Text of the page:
At WSP, we have long-standing expertise with the key parameters that affect breakwater performance and a proven track record of delivering breakwater projects across the globe. We know that vessel downtime is a serious issue for a busy modern commercial port, so we employ state-of- the-art optimization techniques to ensure that breakwaters create calm and quiet water for marine traffic. In construction, methodology and materials should be considered to devise a truly optimal solution.
Factors that affect the overall design of a breakwater include the choice of materials, site conditions, construction techniques and the future maintenance regime for the structure. WSP has experience in the design of all sizes of breakwaters, from shore-based groynes or fishtails measuring just tens of meters right up to shore-based or offshore breakwaters stretching over several kilometers. We have developed a robust repertoire of design techniques, including basic design, physical model testing, detailed design, and preparation of technical specifications – all tailored to the specific requirements of each new breakwater.
Our in-house geotechnical capability is tailored to individual projects to mitigate the settlement issues that are sometimes encountered during the construction and post-construction stages. We also have established relationships with industry-recognized physical modelling laboratories who construct physical models to allow design testing in simulated environments, eliminating guesswork and providing insight into the future performance of a given design in a real port scenario. Our team also has a wide range of site supervision experience, from condition surveys and repair design to site supervision – both for new constructions and as part of a remediation or maintenance project.
Subtitle 3 Intake and Outfall Pipelines
WSP has a proven track record of intake and outfall projects spanning decades, across the full spectrum of projects from cooling water and desalination plants to industrial and domestic effluents. We also perform conceptualization and design of intake structures and pipelines, including the prediction of effluent dilution, engineering surf zone crossings, and the specification of site-appropriate materials. Our expertise enables us to assess hydrodynamic and water quality around intakes and outfalls using oceanographic studies and modelling, assessing the impact on vulnerable habitats, and coastal zones, including beach water quality where applicable.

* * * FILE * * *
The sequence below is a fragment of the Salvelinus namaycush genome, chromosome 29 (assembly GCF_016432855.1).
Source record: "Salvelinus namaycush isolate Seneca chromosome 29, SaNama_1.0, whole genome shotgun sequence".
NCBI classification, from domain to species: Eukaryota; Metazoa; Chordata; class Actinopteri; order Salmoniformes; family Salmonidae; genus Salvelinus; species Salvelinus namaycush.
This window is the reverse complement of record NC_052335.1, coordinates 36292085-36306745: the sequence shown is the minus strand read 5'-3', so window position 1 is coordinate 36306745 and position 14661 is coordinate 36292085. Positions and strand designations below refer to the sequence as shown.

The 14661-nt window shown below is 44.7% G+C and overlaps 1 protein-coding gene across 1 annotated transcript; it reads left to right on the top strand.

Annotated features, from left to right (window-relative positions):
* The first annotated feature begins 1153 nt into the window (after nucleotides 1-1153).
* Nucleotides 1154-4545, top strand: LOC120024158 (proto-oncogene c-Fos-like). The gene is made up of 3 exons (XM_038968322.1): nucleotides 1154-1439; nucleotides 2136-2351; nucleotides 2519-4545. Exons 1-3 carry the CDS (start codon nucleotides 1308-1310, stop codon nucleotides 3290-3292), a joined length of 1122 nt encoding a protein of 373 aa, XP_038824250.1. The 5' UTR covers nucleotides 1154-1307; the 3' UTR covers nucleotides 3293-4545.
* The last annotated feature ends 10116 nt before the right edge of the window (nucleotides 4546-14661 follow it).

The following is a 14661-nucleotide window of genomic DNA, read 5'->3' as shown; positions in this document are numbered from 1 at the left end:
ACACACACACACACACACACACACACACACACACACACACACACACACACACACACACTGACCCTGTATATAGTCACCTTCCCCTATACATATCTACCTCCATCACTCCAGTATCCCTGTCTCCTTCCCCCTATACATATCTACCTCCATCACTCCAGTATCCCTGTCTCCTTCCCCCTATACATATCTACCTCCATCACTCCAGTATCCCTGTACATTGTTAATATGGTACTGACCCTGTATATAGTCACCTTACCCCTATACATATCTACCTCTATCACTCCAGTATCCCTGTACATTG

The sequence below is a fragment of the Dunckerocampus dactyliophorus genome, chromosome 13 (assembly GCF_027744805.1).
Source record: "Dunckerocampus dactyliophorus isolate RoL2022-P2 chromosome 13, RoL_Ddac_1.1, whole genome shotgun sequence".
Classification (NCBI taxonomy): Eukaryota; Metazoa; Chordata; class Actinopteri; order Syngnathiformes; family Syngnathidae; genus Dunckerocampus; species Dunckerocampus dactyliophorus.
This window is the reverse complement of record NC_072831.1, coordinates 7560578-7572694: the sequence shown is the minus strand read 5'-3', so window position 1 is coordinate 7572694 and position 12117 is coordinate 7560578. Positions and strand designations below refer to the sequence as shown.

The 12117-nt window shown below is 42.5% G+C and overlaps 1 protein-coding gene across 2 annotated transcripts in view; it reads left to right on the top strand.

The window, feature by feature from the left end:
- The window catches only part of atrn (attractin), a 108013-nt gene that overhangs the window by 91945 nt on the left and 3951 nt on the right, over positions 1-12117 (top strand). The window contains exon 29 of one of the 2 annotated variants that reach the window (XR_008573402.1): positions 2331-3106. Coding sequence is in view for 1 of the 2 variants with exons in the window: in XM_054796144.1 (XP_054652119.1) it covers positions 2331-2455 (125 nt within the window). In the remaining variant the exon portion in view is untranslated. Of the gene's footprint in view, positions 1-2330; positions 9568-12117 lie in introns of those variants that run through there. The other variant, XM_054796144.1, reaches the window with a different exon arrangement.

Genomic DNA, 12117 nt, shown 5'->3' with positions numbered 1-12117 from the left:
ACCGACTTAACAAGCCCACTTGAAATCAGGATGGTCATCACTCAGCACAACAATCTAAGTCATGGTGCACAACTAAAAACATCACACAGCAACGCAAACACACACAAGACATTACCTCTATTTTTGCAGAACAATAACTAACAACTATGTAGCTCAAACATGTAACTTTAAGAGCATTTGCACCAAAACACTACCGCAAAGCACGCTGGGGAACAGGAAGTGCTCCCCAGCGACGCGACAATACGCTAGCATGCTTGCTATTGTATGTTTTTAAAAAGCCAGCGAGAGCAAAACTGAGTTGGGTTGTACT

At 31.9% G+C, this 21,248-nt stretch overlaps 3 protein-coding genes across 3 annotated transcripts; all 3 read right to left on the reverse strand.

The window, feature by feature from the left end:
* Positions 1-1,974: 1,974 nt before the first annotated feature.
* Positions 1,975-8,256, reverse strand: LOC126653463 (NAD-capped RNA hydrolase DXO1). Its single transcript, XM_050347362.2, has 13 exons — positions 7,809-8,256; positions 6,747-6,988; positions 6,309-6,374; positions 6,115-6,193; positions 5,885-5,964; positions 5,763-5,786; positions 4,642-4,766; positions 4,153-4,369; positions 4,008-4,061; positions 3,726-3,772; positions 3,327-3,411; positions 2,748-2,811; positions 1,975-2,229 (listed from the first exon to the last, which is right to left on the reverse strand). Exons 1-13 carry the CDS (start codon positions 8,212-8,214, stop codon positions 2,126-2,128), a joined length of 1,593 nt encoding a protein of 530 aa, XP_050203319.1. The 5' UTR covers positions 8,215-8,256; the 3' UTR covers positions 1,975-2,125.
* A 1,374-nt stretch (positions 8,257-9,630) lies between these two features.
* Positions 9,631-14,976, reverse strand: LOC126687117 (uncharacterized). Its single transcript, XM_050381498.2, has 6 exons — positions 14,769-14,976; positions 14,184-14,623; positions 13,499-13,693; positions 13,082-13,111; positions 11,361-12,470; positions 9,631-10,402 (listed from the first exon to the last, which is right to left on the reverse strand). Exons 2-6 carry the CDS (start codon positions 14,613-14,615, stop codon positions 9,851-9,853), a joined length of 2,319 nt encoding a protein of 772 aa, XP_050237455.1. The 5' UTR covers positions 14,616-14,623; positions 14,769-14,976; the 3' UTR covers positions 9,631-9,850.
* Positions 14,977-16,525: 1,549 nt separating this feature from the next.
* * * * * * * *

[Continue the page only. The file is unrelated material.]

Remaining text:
Water abstraction from, or discharge to, the marine environment remain important engineering requirements. Both are subject to strict environmental legislation to ensure the impact on oceans and inland water bodies are minimized. Traditionally, seawater abstraction has been primarily used as cooling water for power generation plants, especially in the nuclear sector, and the cooling of buildings in hot and dry climates has also gained popularity in recent years. In addition, the scarcity of drinking water in many arid regions has given rise to desalination and therefore a new use for abstracted seawater.
WSP was appointed for the design and construction monitoring of the Trekkopje Uranium Mine in Namibia. Water supply to the mine is provided by the largest desalination plant in Sub-Saharan Africa with an abstraction capacity of 3m 3 per second. We provided the required capacity through two intake pipelines that extend some 1.2km into the ocean.